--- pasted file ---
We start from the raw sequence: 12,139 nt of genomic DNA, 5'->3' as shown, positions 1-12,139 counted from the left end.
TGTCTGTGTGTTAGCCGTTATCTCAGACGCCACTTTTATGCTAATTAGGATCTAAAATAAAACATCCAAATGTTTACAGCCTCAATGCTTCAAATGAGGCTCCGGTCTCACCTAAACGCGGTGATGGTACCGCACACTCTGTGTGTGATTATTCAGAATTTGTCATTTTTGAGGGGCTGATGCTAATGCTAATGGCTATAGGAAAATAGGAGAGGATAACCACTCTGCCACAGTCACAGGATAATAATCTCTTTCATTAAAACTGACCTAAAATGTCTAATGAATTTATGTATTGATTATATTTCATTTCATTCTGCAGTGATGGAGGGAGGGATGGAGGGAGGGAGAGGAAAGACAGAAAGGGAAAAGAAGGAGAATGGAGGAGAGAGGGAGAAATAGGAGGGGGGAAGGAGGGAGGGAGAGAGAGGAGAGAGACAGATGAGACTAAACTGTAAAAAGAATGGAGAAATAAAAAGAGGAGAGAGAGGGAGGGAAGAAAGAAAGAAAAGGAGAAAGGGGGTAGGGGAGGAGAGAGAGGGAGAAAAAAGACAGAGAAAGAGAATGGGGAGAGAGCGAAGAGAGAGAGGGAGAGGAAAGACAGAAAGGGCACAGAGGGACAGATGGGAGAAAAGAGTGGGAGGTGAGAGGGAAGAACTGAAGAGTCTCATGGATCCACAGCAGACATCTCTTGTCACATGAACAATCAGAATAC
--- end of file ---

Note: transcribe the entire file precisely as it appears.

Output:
We start from the raw sequence: 12,139 nt of genomic DNA, 5'->3' as shown, positions 1-12,139 counted from the left end.
TGTCTGTGTGTTAGCCGTTATCTCAGACGCCACTTTTATGCTAATTAGGATCTAAAATAAAACATCCAAATGTTTACAGCCTCAATGCTTCAAATGAGGCTCCGGTCTCACCTAAACGCGGTGATGGTACCGCACACTCTGTGTGTGATTATTCAGAATTTGTCATTTTTGAGGGGCTGATGCTAATGCTAATGGCTATAGGAAAATAGGAGAGGATAACCACTCTGCCACAGTCACAGGATAATAATCTCTTTCATTAAAACTGACCTAAAATGTCTAATGAATTTATGTATTGATTATATTTCATTTCATTCTGCAGTGATGGAGGGAGGGATGGAGGGAGGGAGAGGAAAGACAGAAAGGGAAAAGAAGGAGAATGGAGGAGAGAGGGAGAAATAGGAGGGGGGAAGGAGGGAGGGAGAGAGAGGAGAGAGACAGATGAGACTAAACTGTAAAAAGAATGGAGAAATAAAAAGAGGAGAGAGAGGGAGGGAAGAAAGAAAGAAAAGGAGAAAGGGGGTAGGGGAGGAGAGAGAGGGAGAAAAAAGACAGAGAAAGAGAATGGGGAGAGAGCGAAGAGAGAGAGGGAGAGGAAAGACAGAAAGGGCACAGAGGGACAGATGGGAGAAAAGAGTGGGAGGTGAGAGGGAAGAACTGAAGAGTCTCATGGATCCACAGCAGACATCTCTTGTCACATGAACAATCAGAATAC